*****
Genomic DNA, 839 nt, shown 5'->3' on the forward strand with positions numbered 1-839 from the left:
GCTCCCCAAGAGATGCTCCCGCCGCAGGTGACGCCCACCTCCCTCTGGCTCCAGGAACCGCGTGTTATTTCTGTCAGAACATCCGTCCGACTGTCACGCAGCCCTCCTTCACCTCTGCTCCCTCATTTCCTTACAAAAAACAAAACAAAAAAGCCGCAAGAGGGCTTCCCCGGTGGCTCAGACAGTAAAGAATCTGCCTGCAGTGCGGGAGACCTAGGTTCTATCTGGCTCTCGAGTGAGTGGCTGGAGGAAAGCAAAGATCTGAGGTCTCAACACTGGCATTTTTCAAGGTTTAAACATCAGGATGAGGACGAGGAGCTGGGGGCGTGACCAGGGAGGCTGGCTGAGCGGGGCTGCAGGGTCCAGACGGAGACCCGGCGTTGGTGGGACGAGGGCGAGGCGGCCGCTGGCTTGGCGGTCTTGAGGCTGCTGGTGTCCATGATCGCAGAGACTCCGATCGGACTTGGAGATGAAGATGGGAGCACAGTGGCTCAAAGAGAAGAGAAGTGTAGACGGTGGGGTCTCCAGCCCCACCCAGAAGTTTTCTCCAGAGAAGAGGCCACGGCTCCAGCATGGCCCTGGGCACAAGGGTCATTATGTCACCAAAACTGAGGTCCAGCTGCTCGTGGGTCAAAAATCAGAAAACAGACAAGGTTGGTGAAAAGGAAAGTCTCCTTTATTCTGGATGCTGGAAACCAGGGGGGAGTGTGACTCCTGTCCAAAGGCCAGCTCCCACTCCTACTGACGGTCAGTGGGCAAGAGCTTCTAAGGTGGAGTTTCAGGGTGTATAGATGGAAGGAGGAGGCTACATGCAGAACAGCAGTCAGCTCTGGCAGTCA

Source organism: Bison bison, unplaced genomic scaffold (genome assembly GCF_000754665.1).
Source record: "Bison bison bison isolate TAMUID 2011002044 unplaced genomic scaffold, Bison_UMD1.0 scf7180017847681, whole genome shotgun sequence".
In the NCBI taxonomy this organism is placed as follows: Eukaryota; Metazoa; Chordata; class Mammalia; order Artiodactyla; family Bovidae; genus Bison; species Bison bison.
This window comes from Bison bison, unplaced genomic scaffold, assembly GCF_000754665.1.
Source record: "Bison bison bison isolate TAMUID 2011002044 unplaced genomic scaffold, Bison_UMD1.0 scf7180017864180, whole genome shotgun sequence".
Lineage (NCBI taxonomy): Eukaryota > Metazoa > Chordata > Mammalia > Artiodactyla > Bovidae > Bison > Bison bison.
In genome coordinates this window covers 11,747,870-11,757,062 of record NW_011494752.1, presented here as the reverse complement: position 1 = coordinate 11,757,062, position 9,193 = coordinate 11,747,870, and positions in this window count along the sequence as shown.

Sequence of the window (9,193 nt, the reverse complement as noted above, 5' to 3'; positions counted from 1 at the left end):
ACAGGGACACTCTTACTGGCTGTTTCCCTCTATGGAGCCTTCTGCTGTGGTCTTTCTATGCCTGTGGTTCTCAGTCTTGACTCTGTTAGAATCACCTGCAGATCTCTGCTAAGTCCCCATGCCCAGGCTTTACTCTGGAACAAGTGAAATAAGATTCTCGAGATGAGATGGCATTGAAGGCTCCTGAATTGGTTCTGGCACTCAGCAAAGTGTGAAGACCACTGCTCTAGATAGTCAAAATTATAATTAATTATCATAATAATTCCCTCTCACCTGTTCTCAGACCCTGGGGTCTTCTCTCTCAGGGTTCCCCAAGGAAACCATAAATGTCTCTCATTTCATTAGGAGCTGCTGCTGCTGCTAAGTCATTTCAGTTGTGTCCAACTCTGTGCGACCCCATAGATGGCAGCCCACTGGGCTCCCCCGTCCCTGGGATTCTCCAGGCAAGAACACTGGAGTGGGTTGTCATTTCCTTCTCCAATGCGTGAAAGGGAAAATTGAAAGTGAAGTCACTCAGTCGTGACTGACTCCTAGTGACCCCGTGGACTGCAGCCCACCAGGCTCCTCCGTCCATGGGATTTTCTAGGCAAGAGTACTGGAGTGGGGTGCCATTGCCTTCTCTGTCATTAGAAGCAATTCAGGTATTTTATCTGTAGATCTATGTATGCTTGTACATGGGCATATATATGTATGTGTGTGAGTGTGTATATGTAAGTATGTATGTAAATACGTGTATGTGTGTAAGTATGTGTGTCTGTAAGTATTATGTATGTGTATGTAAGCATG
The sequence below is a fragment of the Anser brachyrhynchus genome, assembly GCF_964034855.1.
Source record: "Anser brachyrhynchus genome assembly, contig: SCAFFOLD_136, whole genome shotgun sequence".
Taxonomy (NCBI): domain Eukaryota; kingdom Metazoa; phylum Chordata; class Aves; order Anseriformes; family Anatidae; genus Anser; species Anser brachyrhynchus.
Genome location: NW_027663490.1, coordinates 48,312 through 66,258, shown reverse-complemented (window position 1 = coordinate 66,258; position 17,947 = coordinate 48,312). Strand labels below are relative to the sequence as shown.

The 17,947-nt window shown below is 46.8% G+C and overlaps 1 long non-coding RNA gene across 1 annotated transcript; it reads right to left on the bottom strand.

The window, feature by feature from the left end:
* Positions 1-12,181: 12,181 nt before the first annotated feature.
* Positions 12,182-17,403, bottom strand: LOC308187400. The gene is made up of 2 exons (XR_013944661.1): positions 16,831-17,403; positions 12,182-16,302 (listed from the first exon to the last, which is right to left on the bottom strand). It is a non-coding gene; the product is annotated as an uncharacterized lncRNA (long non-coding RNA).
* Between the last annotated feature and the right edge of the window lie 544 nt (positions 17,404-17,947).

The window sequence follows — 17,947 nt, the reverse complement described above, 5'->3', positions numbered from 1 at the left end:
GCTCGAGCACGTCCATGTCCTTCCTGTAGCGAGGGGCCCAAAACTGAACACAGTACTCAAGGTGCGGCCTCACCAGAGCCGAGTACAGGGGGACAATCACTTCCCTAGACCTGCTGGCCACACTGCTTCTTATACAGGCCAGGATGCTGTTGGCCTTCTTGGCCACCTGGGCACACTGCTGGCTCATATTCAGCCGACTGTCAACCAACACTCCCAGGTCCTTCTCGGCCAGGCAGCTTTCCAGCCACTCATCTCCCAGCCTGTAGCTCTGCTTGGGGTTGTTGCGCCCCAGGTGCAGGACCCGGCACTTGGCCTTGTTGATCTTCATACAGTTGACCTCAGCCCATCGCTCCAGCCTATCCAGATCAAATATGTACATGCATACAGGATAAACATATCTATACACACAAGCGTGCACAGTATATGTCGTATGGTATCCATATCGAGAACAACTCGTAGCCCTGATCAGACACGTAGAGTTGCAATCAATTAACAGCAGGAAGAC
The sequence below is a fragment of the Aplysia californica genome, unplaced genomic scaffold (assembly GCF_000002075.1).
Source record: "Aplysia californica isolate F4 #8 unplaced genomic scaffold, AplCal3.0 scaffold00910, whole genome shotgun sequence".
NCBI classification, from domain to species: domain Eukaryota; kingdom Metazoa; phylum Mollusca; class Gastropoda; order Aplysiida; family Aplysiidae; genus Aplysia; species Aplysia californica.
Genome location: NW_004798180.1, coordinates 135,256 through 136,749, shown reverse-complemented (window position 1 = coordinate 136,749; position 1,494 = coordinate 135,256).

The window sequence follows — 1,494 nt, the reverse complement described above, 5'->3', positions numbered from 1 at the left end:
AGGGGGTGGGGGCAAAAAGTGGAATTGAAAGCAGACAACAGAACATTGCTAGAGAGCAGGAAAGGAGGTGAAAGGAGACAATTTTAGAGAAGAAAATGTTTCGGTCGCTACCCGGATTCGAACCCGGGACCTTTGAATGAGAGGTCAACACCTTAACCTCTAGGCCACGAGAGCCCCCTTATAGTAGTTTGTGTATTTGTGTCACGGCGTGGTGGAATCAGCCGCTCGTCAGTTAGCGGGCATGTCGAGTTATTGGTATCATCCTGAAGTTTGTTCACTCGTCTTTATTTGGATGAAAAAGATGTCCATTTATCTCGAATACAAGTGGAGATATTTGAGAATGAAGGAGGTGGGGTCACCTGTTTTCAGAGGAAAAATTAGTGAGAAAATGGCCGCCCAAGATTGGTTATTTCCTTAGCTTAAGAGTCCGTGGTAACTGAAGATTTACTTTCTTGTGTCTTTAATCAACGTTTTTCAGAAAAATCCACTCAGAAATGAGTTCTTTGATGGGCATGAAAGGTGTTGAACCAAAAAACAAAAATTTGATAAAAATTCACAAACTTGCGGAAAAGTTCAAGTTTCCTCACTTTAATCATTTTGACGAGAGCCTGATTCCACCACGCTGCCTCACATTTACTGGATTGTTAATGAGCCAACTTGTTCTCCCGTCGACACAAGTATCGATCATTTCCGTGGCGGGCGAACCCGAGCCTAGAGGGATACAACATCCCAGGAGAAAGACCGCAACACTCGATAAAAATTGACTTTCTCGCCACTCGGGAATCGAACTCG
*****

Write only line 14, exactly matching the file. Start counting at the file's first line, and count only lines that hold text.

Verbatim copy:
Taxonomy (NCBI): domain Eukaryota; kingdom Metazoa; phylum Chordata; class Aves; order Anseriformes; family Anatidae; genus Anser; species Anser brachyrhynchus.